Our Top Spirits Stories of 2022

From complications of agave spirits’ massive growth to the evolving category of ready-to-drink cocktails, these are the spirits stories that resonated most this past year

Photo credit: SevenFifty Daily Staff.
Photo credit: SevenFifty Daily Staff.

A look at the spirits stories that were read widely among drinks professionals last year also serves as an indication of the categories that were top of mind in 2022. Reports on tequila’s traditional producers and the risks of taking mezcal mainstream intrigued readers as agave spirits continued to grow in consumer demand, and insights from climate-friendly distilleries demonstrated how sustainable spirits have gained prominence. But it was our piece tracking the evolution of the blockbuster ready-to-drink cocktails category that was our most-read spirits piece this year.

5. Climate-Friendly Spirits Production Is Possible. These Distilleries Are Demonstrating How

The spirits industry has long struggled to lower its carbon footprint—but that’s changing as producers adopt new approaches to curb emissions

Sugarcane Cutting at Novo Fogo.
Harvesting sugarcane with machetes at Novo Fogo in southern Brazil. Photo by Vicki Loo.

The spirits industry struggles with its significant carbon footprint. A 2012 study by the Beverage Industry Environmental Roundtable (BIER), a sustainability coalition of big beverage companies, showed that a 750-milliliter bottle of column-still liquor was responsible for six pounds of greenhouse gases. From sourcing to packaging disposal, pot-still spirits were even dirtier, at 6.5 pounds. That’s equal to charging a cell phone 359 times. With every bottle, we’re pouring carbon into the atmosphere.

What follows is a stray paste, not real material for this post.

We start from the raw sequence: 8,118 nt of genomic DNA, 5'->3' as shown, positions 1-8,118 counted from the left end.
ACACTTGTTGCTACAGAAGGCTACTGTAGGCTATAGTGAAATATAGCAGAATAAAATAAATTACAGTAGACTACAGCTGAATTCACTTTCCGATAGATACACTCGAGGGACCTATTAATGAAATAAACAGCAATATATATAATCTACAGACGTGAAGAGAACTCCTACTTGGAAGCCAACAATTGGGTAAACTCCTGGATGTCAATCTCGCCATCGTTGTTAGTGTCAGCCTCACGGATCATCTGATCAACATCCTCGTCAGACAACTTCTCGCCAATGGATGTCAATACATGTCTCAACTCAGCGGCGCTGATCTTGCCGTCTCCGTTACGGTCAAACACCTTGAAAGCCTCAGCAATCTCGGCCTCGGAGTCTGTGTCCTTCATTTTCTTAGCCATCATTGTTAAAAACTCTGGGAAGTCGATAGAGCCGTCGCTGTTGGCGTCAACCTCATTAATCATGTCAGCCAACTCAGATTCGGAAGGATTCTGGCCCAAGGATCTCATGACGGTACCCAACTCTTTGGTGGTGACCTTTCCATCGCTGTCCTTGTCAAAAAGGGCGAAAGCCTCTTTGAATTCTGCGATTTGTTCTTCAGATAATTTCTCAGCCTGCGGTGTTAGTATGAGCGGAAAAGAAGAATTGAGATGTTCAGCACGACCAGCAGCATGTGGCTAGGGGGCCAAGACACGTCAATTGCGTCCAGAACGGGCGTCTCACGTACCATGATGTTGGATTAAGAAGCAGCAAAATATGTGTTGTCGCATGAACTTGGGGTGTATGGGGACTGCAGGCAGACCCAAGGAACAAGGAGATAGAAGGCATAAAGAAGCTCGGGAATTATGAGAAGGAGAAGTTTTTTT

Spirits producers, however, are waking up. Adjusted for six percent industry-wide growth, BIER found a 17-percent decrease in emissions across nearly 2,000 facilities that reported data between 2015 and 2020. As BIER literature makes clear, that’s good for the planet and for business. According to their numerous climate change risk briefs, the effects of climate change can cause supply chain and operational interruptions and lead to increased insurance, repair, and mitigation costs.

Climate action is also good for sales. The newest drinking public—millennials and Gen Z—rate climate change and the environment as their top concern, and these consumers are three times as likely as their parents’ generation to drop a brand that doesn’t share their values. Given these factors, some producers are examining every aspect of their business to see where they can cut carbon emissions. [Read more]

4. Amidst Mainstream Growth, Some Tequila Producers Are Sticking to Their Roots

While tequila seems to be dominated by big brands and celebrity ventures, some traditionalists are returning to their roots to reinvent the category

Agave field
Agave fields. Photo by Cristina Rodriguez.

Tequila was the first agave spirit to really meet international success. But the tequila industry has also been a virtual catalog of the issues that emerge from a fast-growing industry that quickly outstrips its roots. Whereas tequila’s identity was once based on sipping a glass neat, ever since the margarita became the most popular cocktail on the planet the nature of that spirit has changed, becoming more industrialized to meet demand. 

While celebrity brands are getting all the press and massive conglomerates continue to fill that insatiable demand for more tequila, a stalwart group of traditionalists—many of them families with a long history in the business—are reinventing tequila by going back to its roots. The real question is whether they can survive—and potentially thrive—amidst a sea of commodified agave spirits. [Read more]

3. At Restaurants and Bars, Vodka Sales Are Spiking—But Why?

On-premise operators are seeing increased buzz for all things vodka, from premium calls to nostalgic recreations of classic cocktails

Absolut Elyx
Photo courtesy of Absolut Elyx.